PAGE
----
The concept of Stories: Our American Journey, was first conceived by a small group of individuals, including professional Ismaili artists, about a year ago.
Canada Day celebrations in Ottawa started bright and early with breakfast at the traditional Mayor’s Canada Day Celebration for Seniors.
Burnaby, Canada, 1 December 2013 – John Stackhouse, Editor-in-chief of the Globe and Mail, delivered the Ismaili Centre Lecture, in which he described pluralism as being central to Canadian identity. Featuring speakers of distinction, Ismaili Centre Lectures are held regularly at Centres around the world, and seek to encourage exchange, mutual understanding and friendship between peoples of diverse communities and faiths.
As the Royal Architectural Institute of Canada honours Mawlana Hazar Imam with their Gold Medal, Mehnaz Thawer explores how the Imam has demonstrated that architecture can extend beyond the structural, the functional and the aesthetic. It can give shape to cultural values, traditions, aspirations, and be a bedrock for sustainable development.
Since its inauguration in 2009, Khorog City Park in Tajikistan has become a popular year-round destination. Even in the deep freeze of the winter, children zipped through the park last year, laughing and throwing snowballs. But this winter, Khorog’s frozen pond will also come alive, as the joy of ice skating is shared between young Ismailis in Tajikistan and Canada, half a world away.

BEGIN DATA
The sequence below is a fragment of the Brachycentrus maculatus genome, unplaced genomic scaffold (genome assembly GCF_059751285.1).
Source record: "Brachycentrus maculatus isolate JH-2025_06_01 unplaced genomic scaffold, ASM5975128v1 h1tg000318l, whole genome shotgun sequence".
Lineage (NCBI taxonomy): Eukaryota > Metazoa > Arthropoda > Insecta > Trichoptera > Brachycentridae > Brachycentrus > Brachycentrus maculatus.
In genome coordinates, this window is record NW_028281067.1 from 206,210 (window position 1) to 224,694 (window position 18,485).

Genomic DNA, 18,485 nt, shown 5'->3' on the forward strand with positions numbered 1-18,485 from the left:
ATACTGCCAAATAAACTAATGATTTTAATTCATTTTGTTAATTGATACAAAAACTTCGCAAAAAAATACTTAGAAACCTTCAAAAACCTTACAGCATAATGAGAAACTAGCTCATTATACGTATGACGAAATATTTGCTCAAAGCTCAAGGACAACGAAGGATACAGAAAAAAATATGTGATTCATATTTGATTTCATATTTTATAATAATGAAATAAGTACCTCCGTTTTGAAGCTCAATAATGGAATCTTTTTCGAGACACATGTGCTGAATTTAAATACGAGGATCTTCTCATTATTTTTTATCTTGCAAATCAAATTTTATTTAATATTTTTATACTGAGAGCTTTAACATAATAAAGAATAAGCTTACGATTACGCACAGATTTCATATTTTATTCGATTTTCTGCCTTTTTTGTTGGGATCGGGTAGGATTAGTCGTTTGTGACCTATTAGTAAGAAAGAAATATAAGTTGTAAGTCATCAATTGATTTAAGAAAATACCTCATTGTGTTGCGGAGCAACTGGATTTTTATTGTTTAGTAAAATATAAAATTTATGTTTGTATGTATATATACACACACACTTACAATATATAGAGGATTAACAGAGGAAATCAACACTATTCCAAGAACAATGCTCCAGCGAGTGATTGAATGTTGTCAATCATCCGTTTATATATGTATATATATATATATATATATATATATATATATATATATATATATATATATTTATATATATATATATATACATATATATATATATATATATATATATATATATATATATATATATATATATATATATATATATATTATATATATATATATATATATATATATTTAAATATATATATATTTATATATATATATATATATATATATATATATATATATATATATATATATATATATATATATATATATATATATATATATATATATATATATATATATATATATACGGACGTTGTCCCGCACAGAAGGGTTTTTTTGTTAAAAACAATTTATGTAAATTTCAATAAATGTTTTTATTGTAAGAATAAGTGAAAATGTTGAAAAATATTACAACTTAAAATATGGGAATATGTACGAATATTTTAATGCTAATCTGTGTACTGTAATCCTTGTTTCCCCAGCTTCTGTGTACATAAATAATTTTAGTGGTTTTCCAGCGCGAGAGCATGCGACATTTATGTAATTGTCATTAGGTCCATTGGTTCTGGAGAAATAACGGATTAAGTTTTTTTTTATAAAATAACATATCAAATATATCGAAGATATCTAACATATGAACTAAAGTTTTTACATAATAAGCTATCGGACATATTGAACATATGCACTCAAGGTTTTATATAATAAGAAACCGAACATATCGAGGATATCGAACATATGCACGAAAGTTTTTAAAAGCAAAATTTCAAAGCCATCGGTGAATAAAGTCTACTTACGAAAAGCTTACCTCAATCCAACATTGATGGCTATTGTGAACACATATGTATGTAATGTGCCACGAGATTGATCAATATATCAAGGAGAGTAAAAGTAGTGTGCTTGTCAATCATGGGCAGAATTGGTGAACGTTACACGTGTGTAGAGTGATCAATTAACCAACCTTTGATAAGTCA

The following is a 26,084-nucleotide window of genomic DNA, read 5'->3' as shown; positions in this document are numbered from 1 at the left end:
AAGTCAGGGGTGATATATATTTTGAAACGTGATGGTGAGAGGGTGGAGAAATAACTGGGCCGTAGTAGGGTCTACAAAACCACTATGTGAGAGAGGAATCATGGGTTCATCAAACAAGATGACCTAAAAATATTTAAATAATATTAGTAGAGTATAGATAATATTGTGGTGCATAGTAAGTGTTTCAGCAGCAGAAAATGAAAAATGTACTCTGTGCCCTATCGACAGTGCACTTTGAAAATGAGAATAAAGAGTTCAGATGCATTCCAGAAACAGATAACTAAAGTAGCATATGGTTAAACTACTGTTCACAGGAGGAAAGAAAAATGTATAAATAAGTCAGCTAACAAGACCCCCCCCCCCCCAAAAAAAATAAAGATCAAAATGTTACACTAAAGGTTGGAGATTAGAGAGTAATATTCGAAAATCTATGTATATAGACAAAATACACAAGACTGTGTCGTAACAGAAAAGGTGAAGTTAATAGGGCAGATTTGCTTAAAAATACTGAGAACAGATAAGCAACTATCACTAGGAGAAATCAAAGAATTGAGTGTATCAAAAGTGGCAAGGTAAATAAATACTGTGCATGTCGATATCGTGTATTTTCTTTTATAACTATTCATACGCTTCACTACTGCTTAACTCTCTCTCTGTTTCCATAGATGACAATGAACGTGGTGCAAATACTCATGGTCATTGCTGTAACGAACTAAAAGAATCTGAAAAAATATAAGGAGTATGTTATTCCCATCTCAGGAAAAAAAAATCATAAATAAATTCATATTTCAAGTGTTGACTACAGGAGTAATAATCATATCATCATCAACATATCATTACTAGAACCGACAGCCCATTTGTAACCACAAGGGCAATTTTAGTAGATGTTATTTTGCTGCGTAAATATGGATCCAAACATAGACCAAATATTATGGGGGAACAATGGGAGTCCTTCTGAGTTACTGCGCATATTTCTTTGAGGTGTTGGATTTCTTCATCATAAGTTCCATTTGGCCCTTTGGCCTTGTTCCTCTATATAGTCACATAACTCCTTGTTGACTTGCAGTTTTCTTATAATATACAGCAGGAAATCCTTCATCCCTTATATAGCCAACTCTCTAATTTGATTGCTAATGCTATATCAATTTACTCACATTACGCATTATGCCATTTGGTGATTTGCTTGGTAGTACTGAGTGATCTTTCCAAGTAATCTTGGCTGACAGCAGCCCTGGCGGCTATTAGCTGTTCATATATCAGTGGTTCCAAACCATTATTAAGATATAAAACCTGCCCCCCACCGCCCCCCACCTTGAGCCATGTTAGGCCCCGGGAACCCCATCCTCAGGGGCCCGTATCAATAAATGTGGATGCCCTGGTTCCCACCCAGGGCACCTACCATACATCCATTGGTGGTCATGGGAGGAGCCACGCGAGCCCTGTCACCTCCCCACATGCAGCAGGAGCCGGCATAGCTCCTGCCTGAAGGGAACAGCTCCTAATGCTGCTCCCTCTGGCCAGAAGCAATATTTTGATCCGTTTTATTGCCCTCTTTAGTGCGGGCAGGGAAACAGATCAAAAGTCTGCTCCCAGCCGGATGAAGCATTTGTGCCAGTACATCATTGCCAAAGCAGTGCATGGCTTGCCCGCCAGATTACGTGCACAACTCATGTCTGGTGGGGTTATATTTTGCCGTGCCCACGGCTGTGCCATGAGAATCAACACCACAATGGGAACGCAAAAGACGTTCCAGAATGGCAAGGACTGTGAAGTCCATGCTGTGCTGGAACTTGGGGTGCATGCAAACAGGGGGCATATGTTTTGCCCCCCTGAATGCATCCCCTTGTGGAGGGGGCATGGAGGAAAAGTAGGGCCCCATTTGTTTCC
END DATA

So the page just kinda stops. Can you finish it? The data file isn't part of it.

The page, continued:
After years of anticipation, the Jamat across Canada came together to celebrate the Foundation Ceremony of the Ismaili Centre, the Aga Khan Museum and their Park in Toronto. They eagerly shared their thoughts and feelings about how the new developments will impact their identity as Ismaili Muslims in Canada.
The Aga Khan Museum Collection, which has been travelling across Europe since 2007, will ultimately find its permanent home in a new museum being established in Toronto. Reflecting the diversity and pluralism that characterises the Muslim world, the artwork and objects that comprise the Collection are helping to foster a greater appreciation of our collective human heritage and shared history.
Thursday afternoon, President Mohamed Manji of the Ismaili Council for Canada carried the Olympic torch through the Don Mills neighbourhood of Toronto. Earlier in the day, community members gathered for a pre-torch event hosted by the Ismaili community in partnership with the Flemingdon Food Bank.
CIVIC, an initiative to engage Jamati youth, appealed to the social conscience of young Ismailis by inviting them to give back to their local communities through voluntary service. More than 1 100 participants contributed over 4 400 hours of service to projects that benefited communities across Canada.